SOUTH BEND, Ind. — Arguably no Notre Dame player has worked harder than Jarrett Grace to be able to run out to meet his parents at midfield for Saturday’s senior day ceremonies at Notre Dame Stadium.
Grace suffered a brutal injury in early October of 2013, breaking his leg against Arizona State and undergoing two separate procedures on it over the next five and a half months. His focus in 2014 was less about getting back on the field and more about re-learning how to run — even though he was in pads and a helmet, Grace limped through warm-ups that season and wasn’t cleared for contact until 2015’s spring practice.
But he’s returned from that devastating moment at AT&T Stadium to fill in the gaps as a special teams player and veteran leader on a Notre Dame team that heads into its game against Wake Forest this weekend with an 8-1 record and No. 4 ranking in the College Football Playoff race.
“It’s simply amazing that he’s been able to recovery from that injury he had, and to be able to get back on the field this year and contribute as much as he’s been able to on special teams, it’s just really amazing,” Grace’s father, Joel, said. “Me and his mom, we’re just really, really proud of him. The determination he had not to give up, he really wants to continue to play football. He loves it.”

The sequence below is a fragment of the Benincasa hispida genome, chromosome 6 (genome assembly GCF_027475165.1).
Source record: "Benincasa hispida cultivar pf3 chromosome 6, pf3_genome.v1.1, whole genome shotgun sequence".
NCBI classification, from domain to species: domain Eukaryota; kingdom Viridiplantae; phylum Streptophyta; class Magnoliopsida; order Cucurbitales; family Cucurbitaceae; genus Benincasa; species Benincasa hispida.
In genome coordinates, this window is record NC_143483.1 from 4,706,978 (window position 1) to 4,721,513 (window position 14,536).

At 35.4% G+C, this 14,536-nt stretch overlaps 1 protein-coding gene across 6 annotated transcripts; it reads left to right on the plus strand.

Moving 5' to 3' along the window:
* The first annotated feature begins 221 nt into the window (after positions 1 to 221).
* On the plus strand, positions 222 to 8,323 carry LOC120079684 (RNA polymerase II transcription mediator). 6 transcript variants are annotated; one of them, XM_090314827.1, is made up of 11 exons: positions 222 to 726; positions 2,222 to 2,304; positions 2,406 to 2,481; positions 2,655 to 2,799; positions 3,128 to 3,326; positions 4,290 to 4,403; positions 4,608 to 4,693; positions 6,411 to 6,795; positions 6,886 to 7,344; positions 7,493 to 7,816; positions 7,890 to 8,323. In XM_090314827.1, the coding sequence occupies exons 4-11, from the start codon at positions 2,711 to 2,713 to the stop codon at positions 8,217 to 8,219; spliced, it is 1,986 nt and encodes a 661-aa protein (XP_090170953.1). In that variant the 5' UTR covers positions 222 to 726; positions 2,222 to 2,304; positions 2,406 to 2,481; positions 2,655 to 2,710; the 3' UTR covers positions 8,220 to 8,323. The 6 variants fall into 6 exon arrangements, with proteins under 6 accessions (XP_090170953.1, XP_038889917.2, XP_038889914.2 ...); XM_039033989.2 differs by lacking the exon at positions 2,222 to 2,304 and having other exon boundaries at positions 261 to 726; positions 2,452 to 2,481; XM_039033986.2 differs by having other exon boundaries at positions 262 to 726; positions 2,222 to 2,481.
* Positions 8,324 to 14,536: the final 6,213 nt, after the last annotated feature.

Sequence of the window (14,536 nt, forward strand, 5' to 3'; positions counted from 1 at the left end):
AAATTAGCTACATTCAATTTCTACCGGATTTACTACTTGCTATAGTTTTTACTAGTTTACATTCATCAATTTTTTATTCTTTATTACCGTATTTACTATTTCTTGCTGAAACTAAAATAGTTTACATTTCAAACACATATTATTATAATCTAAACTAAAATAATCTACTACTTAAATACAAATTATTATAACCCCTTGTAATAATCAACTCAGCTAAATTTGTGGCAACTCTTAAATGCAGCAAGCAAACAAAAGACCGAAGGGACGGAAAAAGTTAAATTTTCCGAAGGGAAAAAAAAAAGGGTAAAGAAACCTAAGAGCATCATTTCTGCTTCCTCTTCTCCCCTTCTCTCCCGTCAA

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Grace made five tackles against Navy as he helped Notre Dame’s defense smother the Mids’ triple option in the second half of a 41-24 win last month, too. In a season with razor-thin margins and no room for error, Grace’s efforts helped turn a possible upset into one of Notre Dame’s better wins of the season.
“It was like yep, that’s Jarrett,” Joel Grace said. “He’s back doing what he does. It was really an emotional high to see him back out there doing it.”
Grace, three years ago, looked like the heir apparent to Manti Te’o at Mike linebacker. He didn’t begin the 2013 season as Notre Dame’s starter there, but split time there with Dan Fox. Grace felt like he was starting to play his best football leading up to his injury, making it, and the lengthy recovery timetable, that much more cruel.
But Grace didn’t give up after his injury, and feels a sense of accomplishment that he made it back for a fifth season after a year and a half relegated to rehab work and the sidelines.
“I’m very proud of that fact because, who knows, if I hadn’t put in that much work and people hadn’t believed in me and trusted in me, and I didn’t make this recovery, then who knows if they invite me back,” Grace said. “But that’s all said and done. We’ve done that work. That’s behind us now. So I’m definitely proud that I’m able to come to this point again with full health, being somebody who’s playing on the field. It makes it different. It makes it especially different to know I’m actually going to play in my senior game as well.”
Coach Brian Kelly lauded Grace's commitment to Notre Dame and returning to the field, too.